Using Direct Fluorescent Antibody Technique to Test for Chlamydia 1. Describe the importance of the washing steps in the direct antibody fluorescence test. It’s very important for the washing steps in the direct antibody fluorescence test to decrease the no-specific binding. 2. Explain where the epitope (antigenic determinant) is located. The epitopes are located in the antigens for the antibodies binding. 3. Describe how a positive result is detected in this serological test.
The elementary bodies of the Chlamydia trachomatis stains green inside the red host cell, and the presence of more elementary bodies in a field of view compared to the positive control is considered a positive result. 4. How would the results be affected if a negative control gave a positive result? If a negative control gave a positive result, the positive results would be underestimated. A C T I V I T Y 2 Comparing Samples with Ouchterlony Double Diffusion 1. Describe how you were able to determine what antigen is in the unknown well. The results between well 2 & 5 were the same results as.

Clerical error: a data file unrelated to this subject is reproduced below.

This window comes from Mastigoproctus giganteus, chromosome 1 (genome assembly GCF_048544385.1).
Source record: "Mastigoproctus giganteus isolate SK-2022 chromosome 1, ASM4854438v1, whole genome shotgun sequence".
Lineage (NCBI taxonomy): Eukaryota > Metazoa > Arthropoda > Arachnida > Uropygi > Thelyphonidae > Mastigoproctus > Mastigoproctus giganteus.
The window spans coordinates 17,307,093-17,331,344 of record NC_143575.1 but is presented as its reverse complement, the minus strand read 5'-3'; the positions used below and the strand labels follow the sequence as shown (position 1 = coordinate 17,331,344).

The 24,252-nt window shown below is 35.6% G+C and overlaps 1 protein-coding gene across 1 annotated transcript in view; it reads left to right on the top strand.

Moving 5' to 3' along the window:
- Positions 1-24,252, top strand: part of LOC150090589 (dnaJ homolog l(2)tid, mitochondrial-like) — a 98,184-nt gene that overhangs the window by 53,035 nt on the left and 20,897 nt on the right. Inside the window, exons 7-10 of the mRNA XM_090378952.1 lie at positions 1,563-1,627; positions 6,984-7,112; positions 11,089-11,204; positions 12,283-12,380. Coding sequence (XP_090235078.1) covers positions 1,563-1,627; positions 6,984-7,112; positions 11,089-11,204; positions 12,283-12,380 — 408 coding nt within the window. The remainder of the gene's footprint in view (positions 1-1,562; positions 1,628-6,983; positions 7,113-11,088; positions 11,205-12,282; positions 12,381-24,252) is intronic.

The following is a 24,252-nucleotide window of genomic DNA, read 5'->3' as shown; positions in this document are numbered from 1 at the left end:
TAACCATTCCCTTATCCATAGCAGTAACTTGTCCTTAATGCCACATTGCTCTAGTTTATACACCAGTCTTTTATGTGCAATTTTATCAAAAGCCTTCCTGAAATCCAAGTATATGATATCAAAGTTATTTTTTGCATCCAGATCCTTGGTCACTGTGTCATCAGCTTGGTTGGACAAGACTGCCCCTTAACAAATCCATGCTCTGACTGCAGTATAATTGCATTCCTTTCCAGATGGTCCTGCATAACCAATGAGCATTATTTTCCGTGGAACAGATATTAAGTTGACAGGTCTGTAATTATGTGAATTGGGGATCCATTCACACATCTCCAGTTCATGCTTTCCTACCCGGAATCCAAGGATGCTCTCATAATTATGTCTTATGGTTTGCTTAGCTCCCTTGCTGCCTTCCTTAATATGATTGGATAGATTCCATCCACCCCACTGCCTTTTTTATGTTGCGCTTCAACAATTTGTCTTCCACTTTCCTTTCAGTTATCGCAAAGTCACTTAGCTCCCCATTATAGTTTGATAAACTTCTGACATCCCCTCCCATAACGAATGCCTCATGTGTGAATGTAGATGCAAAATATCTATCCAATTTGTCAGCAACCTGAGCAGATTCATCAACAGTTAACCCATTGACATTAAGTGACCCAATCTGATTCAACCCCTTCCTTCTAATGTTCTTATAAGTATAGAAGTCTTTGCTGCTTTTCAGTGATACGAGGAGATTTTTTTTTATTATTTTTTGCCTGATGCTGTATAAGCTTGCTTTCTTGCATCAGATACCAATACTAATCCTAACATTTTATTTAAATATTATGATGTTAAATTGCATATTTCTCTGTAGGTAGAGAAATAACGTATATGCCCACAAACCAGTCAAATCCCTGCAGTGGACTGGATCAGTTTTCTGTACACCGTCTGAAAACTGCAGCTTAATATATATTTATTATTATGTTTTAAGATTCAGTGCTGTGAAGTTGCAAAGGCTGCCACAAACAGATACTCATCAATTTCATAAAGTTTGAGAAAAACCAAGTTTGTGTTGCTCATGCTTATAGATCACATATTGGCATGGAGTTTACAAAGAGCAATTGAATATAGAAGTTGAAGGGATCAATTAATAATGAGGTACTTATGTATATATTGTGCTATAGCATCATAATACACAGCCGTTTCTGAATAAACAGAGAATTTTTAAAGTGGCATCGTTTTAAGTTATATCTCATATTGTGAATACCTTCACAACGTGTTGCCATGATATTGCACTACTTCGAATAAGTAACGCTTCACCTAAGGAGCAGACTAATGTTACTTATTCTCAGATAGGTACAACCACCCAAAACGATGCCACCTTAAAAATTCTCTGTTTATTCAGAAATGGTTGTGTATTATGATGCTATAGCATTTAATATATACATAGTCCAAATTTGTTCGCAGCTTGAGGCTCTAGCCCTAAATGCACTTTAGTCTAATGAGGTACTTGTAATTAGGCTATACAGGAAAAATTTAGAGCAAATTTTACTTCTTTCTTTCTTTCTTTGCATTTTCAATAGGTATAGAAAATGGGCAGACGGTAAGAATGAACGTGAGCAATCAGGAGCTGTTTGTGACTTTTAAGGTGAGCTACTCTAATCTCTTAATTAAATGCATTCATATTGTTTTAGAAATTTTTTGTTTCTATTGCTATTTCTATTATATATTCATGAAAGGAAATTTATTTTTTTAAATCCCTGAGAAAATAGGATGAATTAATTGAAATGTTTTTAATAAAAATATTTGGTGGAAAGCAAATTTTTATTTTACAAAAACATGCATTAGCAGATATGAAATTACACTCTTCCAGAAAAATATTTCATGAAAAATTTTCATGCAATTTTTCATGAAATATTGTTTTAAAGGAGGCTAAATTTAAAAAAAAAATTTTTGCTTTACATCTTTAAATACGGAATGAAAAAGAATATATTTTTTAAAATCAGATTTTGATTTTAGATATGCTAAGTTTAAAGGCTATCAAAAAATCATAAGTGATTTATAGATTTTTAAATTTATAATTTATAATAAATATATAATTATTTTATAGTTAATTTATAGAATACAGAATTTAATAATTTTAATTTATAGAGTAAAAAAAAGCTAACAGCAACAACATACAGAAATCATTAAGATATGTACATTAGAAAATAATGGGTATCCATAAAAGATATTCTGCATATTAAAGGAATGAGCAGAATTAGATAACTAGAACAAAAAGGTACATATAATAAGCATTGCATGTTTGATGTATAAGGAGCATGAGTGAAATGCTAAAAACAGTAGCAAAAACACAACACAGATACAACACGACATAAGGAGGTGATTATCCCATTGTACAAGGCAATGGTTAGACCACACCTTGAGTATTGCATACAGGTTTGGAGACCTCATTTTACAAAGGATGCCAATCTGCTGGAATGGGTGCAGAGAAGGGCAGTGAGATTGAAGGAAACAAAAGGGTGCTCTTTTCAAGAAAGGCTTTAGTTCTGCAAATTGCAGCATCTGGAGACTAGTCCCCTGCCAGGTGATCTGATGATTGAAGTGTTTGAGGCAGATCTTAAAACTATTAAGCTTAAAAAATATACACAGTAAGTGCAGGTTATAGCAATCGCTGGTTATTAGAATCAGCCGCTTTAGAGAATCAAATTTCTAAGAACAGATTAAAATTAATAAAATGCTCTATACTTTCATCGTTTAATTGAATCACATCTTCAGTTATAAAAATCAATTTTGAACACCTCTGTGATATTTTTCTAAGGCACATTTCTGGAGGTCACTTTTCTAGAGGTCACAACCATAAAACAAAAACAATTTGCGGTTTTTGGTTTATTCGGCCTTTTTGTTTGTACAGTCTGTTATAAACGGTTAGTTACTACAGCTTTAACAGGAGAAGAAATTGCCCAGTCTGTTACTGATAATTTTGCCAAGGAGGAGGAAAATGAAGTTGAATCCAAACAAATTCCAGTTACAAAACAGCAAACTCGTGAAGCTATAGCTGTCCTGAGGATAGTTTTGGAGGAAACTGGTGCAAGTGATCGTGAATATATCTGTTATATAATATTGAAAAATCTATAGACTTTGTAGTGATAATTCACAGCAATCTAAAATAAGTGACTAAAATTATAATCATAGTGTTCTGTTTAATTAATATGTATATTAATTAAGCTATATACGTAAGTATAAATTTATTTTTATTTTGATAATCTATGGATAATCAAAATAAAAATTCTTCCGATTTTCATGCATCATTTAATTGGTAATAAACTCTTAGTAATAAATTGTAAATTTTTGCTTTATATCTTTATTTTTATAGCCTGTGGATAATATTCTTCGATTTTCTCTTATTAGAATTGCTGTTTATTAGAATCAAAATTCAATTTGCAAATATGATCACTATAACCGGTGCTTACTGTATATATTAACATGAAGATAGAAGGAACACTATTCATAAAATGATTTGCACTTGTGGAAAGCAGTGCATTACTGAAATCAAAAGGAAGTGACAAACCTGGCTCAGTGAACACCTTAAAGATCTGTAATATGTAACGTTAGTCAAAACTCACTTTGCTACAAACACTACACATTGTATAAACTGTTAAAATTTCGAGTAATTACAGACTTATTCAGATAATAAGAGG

We know that human serum albumin was placed in 4, so it should be the same in 5 to achieve the same result. 2. Why does the precipitin line form? The precipitin line occurs when the antigen and antibody are in optimal proportions and cross-linking occurs forming an insoluble precipitate. 3. Did you think human serum albumin and bovine serum albumin would have epitopes in common? How well did the results compare with your prediction? I think they have epitopes in common for the results showed they have partial identity. Same as my prediction.